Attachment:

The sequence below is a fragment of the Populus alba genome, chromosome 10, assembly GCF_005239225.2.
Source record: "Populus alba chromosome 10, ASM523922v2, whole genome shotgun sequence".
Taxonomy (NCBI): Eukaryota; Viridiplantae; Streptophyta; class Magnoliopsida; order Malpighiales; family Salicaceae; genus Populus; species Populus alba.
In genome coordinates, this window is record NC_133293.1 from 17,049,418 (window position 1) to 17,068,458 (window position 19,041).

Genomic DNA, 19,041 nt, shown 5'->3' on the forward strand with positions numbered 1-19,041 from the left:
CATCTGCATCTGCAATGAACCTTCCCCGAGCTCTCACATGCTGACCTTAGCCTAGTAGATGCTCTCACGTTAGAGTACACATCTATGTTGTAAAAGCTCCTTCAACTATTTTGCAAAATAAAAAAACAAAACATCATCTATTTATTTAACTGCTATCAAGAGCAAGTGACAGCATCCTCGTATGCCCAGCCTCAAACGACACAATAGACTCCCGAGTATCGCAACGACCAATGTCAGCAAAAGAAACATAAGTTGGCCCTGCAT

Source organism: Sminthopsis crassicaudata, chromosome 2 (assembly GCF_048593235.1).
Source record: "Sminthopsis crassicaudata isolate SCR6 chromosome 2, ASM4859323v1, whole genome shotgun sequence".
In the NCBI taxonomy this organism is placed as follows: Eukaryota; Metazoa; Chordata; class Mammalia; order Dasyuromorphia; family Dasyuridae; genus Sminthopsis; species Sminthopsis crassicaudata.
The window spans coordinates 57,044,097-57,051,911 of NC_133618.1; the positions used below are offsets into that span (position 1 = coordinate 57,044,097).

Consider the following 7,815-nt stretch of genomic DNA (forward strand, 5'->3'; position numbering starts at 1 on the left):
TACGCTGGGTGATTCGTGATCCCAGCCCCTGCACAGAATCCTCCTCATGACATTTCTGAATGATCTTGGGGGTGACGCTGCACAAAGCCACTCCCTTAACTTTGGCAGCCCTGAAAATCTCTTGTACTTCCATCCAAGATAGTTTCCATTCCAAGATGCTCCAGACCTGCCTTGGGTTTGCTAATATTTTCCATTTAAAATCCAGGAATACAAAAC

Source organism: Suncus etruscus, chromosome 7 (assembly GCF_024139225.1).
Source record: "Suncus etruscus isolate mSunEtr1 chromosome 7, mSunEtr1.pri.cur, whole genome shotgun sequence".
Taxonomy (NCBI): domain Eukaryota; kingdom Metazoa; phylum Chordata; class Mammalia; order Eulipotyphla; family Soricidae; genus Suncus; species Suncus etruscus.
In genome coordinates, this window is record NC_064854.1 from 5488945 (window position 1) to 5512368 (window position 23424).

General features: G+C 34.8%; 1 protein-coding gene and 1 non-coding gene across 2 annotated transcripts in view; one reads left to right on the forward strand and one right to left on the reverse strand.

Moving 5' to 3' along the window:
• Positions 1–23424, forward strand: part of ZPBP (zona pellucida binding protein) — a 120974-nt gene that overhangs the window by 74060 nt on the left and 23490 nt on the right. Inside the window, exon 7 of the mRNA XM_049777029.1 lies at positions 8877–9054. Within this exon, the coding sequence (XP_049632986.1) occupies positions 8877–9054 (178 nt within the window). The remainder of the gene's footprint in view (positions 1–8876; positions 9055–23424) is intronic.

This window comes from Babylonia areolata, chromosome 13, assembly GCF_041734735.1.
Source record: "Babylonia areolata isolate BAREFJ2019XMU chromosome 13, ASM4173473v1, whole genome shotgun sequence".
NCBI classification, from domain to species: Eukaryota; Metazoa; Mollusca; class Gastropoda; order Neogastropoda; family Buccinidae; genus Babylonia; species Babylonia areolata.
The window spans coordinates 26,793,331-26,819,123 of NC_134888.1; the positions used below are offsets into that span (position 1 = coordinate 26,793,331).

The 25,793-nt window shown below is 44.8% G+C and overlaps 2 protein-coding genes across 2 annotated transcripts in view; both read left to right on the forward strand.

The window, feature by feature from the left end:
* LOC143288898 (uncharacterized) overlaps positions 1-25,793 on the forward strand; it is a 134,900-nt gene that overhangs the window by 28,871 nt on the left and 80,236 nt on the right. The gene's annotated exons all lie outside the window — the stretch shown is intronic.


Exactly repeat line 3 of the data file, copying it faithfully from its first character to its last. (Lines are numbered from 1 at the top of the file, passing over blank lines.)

Taxonomy (NCBI): Eukaryota; Viridiplantae; Streptophyta; class Magnoliopsida; order Malpighiales; family Salicaceae; genus Populus; species Populus alba.